December 4, 2008

From Heaven to the Jordan

“There was a man sent from God, whose name was John.” He who is sent is sent from somewhere to somewhere; and the careful student will, therefore, inquire from where was John from, and to where was he sent. The place he was sent is very clear from the story–he was sent to Israel, and to those who were willing to hear him when he was staying in the wilderness of Judea and baptizing by – …

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December 4, 2008

Do Not Worry About the Bad Economy

“He said to his disciples, ‘Therefore I tell you, do not worry about your life, what you will eat, or about your body, what you will wear. For life is more than food, and the body more than clothing. Consider the ravens: they neither sow nor reap, they have neither storehouse nor barn, and yet God feeds them. Of how much more value are you than the birds! And can any of you by worrying – …

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December 4, 2008

Calculations of the Date of the Glorious Feast of Nativity

The Early Church did not celebrate the birth of Christ.  And the actual date of his birth was and still is unknown. The earliest known indication to such a celebration comes in a passing statement by St. Clement of Alexandria who mentions that the Egyptians of his time celebrated the Lord’s birth on May 20. At the end of the 3rd century, the Western Churches celebrated it in the winter, and this was only accepted – …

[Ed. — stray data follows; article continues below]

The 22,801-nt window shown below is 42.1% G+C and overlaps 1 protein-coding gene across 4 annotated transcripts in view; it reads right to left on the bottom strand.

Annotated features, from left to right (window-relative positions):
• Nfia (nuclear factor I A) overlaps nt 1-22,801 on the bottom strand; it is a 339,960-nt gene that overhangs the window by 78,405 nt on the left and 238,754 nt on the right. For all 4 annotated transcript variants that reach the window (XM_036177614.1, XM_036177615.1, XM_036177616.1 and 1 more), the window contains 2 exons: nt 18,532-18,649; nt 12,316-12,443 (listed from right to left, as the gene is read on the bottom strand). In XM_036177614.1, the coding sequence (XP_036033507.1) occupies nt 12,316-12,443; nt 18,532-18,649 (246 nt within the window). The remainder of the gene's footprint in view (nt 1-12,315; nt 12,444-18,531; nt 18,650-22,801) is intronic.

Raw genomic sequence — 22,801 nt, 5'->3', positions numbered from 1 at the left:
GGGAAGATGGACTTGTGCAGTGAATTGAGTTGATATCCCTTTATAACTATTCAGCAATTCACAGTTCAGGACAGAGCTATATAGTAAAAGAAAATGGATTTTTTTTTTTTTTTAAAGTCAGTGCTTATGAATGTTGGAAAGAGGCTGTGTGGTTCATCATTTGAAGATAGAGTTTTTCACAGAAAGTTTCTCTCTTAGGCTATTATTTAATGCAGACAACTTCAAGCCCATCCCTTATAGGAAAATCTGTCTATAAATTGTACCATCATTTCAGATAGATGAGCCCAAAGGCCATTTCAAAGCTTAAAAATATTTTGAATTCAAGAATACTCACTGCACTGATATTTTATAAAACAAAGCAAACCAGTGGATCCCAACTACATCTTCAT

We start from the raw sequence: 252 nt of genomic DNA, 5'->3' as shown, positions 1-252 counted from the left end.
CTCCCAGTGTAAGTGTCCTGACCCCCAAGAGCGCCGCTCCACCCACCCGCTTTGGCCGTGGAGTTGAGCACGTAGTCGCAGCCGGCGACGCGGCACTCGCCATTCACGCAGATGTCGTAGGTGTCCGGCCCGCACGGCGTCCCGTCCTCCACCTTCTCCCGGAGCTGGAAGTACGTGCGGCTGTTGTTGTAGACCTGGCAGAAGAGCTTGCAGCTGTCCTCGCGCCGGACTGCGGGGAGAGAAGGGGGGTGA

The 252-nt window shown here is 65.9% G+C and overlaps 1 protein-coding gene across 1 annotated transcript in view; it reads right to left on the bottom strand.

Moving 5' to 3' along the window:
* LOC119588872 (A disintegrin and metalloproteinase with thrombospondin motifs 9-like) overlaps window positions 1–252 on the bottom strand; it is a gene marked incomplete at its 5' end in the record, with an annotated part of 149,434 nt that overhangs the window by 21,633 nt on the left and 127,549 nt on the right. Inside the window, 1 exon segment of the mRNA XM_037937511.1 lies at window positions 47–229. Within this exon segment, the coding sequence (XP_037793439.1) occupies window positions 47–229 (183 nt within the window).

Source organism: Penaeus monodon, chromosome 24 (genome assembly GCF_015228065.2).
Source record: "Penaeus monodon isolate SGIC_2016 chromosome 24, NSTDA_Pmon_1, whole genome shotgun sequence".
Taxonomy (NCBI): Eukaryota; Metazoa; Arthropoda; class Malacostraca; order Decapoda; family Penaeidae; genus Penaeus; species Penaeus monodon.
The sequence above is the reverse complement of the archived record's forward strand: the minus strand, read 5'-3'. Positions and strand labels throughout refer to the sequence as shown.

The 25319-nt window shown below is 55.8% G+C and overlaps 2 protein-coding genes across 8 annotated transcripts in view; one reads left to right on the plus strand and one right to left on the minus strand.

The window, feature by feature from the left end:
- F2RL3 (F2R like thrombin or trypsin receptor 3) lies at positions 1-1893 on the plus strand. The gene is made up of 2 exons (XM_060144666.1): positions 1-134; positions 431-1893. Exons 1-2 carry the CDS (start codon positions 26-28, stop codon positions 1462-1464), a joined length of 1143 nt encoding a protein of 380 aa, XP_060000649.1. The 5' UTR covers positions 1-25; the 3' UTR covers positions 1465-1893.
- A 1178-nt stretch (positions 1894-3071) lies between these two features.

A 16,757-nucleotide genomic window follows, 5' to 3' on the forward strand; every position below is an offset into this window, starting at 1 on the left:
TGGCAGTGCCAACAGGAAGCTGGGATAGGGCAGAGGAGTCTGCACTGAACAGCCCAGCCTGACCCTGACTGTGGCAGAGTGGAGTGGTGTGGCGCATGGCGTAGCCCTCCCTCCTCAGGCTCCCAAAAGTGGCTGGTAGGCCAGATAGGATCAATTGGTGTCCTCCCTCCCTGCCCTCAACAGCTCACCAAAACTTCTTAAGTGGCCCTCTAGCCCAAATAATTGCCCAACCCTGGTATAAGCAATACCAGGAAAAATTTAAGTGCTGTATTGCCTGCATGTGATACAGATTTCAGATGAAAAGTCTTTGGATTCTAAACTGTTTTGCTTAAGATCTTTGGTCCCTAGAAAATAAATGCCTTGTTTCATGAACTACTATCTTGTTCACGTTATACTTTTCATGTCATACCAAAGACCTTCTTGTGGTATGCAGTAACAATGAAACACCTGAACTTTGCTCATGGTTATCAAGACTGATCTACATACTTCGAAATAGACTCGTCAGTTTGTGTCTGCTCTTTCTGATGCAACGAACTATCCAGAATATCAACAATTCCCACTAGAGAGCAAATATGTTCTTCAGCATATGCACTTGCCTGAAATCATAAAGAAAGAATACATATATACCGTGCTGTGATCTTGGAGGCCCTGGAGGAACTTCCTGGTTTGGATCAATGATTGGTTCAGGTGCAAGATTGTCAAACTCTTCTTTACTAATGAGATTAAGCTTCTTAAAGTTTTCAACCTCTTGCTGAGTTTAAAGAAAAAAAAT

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December 4, 2008

The Love of Family

Those who command warlike armies, and have won for themselves martial glory, whenever the time for battle has arrived, instruct the troops under their orders in what way, arraying themselves manfully against the phalanxes of the enemy, they will gain a triumphant victory. And the Savior of all, imitating the skillfulness of those here mentioned, very clearly shows unto all who would follow Him, the pathway of spiritual vigor; that advancing with unrestrainable impetuosity unto – …

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November 8, 2008

Life in the Fourth Century Church: The Liturgy at Jerusalem

Editor’s Note: The following account comes from Egeria, a Spanish or Gallic nun who traveled to the Holy Land from approximately 381 to 384 A.D. and wrote about her observations in a work entitled Itenerarium Egeriae in Latin (“Travels of Egeria”). Unfortunately, her complete text is now lost, but a good portion of this valuable text remains. The value of this text lies in its status as a firsthand observation of many holy places and – …

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